To those that say that we are in a time when there are no heroes – they just don’t know where to look

by David Merhar, Colonel (Ret) U.S. Army
If we look to the answer as to why for so many years we achieved so much, and prospered as no other people on Earth, it was because here in the USA we unleashed the energy and genius of our men and women to a greater extent than any other time in our history. Freedom and the dignity of the individual have been more available and assured here than on any other place on earth.
The price of this freedom at times has been high, but we have NEVER been unwilling to pay that price. To those that say that we are in a time when there are no heroes – they just don’t know where to look. Just visit any military cemetery with the rows upon rows of simple white markers bearing crosses of Stars of David, to see first hand the fraction of the price that has been paid for our freedom.
Each single one of those markers is a monument to the kind of hero I speak about. Their lives ended in places like Omaha beach, Anzio, Guadalcanal, Verdun, Iwo Jima, or the rice patties and Jungles of a place called Viet Nam.
Every year, on this last Monday in May, we in the United States recognize members of the armed forces that paid the ultimate price in defense of the Nation.
But May 8, 1945 - known as Victory in Europe Day or V-E Day - celebrations erupted around the world to mark the end of World War II in Europe.
The war had been raging for almost five years when U.S. and Allied forces landed on the beaches of Normandy, France, on June 6, 1944. The invasion signaled the beginning of the end for Adolf Hitler and Nazi Germany. In less than a year, Germany would surrender, and Hitler would take his own life in an underground bunker next to the Brandenburg gate in Berlin.
The formal surrender took place on May 7, 1945, in a train in the city of Reims France.
V-E Day marked the end of most of the fighting in Europe, where the end of hostilities was the cause for worldwide celebrations. Millions of people filled the streets in cities worldwide.
Still today, memorials around the world mark the events of V-E Day and World War II and honor those who served and paid the ultimate sacrifice.
One such memorial is held in the Czech Republic, the town of Pilsen, best known for its pilsner beer. Known then as Czechoslovakia, the Nazis decimated the town of Pilzen. But Patton’s 3rd Army came to the rescue and liberated PIlzen.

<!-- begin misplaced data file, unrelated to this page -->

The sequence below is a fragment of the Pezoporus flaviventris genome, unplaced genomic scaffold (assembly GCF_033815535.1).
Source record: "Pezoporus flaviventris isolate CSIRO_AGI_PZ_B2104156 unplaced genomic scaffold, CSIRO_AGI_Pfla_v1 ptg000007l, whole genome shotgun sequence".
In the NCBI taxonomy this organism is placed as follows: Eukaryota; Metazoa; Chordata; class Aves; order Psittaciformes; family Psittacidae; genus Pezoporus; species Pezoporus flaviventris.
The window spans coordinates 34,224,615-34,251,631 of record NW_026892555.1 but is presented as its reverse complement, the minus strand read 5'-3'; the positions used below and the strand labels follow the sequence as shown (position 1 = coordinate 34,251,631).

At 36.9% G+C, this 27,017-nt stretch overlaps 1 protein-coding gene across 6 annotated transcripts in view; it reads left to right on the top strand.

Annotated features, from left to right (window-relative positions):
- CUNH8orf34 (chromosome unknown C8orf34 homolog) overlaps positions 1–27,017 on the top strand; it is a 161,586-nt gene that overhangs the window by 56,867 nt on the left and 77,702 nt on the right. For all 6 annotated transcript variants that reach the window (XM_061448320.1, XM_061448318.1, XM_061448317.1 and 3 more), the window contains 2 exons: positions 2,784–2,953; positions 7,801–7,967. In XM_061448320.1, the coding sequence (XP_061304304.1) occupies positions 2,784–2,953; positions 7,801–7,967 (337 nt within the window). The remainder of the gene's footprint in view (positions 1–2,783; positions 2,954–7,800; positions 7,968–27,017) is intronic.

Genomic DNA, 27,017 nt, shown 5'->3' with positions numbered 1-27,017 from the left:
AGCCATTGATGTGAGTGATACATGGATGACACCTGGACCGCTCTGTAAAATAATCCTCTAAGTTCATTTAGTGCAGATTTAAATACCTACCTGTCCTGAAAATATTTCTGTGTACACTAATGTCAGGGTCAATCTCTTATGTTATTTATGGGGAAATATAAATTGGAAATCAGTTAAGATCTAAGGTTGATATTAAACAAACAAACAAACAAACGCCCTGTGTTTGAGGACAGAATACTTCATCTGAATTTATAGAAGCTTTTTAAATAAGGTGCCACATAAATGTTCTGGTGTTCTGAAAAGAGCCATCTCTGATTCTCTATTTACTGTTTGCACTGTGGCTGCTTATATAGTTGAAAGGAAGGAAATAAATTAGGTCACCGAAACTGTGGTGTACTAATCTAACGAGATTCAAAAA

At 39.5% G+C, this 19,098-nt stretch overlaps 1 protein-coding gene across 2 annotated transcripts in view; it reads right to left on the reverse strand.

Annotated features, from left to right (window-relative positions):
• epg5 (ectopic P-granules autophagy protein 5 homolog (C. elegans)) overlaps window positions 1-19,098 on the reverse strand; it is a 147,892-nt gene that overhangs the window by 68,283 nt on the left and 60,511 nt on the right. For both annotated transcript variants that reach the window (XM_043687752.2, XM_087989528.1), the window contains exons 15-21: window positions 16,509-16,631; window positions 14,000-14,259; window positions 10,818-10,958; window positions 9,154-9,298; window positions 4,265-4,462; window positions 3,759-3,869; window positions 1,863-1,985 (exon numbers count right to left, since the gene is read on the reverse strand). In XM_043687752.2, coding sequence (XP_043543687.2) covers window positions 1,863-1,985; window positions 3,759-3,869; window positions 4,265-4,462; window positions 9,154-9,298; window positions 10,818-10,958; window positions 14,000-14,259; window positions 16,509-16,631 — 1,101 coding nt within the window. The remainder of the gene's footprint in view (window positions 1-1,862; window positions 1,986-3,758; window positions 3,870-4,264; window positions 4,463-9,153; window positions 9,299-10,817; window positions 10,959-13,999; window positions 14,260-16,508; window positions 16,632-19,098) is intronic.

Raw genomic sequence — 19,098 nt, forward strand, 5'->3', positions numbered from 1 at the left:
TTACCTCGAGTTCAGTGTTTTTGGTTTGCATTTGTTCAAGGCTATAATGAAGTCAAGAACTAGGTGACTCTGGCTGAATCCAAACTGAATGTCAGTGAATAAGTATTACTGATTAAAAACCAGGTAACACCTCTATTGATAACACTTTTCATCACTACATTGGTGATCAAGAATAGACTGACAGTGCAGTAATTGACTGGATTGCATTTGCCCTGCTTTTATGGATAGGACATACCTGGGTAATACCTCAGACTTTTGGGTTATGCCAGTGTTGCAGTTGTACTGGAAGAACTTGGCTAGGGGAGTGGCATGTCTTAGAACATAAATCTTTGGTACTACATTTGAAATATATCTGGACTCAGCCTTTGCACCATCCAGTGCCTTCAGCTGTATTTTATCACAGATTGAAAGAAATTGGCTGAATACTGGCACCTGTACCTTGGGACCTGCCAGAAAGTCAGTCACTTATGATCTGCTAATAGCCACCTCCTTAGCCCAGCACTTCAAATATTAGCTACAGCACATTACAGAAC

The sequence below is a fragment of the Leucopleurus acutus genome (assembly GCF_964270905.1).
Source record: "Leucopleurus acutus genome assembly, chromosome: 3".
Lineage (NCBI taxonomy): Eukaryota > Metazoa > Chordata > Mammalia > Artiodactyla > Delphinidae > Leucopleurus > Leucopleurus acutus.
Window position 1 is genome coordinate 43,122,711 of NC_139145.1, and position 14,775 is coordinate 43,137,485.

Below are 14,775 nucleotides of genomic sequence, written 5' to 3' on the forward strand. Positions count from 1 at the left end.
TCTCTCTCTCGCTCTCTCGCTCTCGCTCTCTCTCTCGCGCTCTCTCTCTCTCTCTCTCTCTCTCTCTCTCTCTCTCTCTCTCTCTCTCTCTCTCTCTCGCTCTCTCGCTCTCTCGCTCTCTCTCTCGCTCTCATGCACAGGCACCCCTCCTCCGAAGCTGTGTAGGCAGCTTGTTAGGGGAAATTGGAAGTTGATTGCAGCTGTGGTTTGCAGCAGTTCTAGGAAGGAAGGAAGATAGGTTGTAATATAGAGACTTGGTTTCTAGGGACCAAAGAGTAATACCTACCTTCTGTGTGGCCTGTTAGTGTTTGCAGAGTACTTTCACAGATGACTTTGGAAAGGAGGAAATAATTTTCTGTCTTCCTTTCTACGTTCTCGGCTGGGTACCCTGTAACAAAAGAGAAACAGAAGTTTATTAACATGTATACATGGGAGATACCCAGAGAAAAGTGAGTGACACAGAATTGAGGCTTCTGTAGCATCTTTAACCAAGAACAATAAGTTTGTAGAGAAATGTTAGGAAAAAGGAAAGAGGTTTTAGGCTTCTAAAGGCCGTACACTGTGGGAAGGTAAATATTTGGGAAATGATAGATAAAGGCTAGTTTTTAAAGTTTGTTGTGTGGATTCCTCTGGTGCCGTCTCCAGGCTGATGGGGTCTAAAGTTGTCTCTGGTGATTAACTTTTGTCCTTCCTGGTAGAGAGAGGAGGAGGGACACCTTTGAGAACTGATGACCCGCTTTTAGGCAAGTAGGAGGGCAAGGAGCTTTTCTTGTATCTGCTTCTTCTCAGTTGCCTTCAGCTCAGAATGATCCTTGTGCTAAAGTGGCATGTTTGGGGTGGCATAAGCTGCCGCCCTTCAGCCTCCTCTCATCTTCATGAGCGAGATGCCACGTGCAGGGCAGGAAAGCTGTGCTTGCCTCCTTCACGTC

Today Pilsen conducts a Liberation Celebration. This year marked the 75th Anniversary of the liberation by Patton and his troops. The town is flooded with people in memory of our US troops. Every year, relatives of the deceased Americans are invited to attend the celebration.
One citizen of that city was a 14 year old girl. She witnessed an American pilot, LT. Virgil Kirkham, crash his plane near her home. For the next 65 years, the young girl, Zdenka Sladkova, was so moved by his sacrifice that she made a vow to care for him and his memory. For over 6 decades, she took the responsibility to care for his crash site and memorial.
Along with the Pilsen celebration, students of Pilzen in the 5th grade are each assigned to research one of the American liberators buried there. The graves become the student’s responsibility for an entire year, and they learn all there is to know of their service member. They contact surviving US relatives and those relatives readily respond to the child who tends their loved one’s grave.
When I read this, I wondered why we don’t do the same. Why not have our children learning about those from Ely that made the ultimate sacrifice. Well, I didn’t have to wonder very long when I was led to our elementary school. Nancy Preblich is a 4th grade teacher and every year she works with the student council to identify Ely veterans, past and present, that have served. The students collect photos of their relatives and display them along multiple walls in the school. Two of her students, Silas and Oren, discovered that their great, great, great, great grandpa, an immigrant from Sweden, served in the Civil war with the Minnesota 1st, the famous unit that was decimated but held Cemetery Ridge during the Battle of Gettysburg. Historians call it the turning point of the Civil War.
So its efforts such as our Ely students that can keep the memory and spirit of those that made the ultimate sacrifice alive.
So here is an ask, not only should our students keep the memory of our fallen alive, but when you and I come here to visit our own relatives, please take a few extra minutes to search out someone of whom you are aware, that served their Nation, and give thanks for them for the freedom we are able to enjoy today.
God bless America and thank you very much.

Merhar gave this address at the May 31, 2021 Memorial Day Ceremony at the Ely Cemetery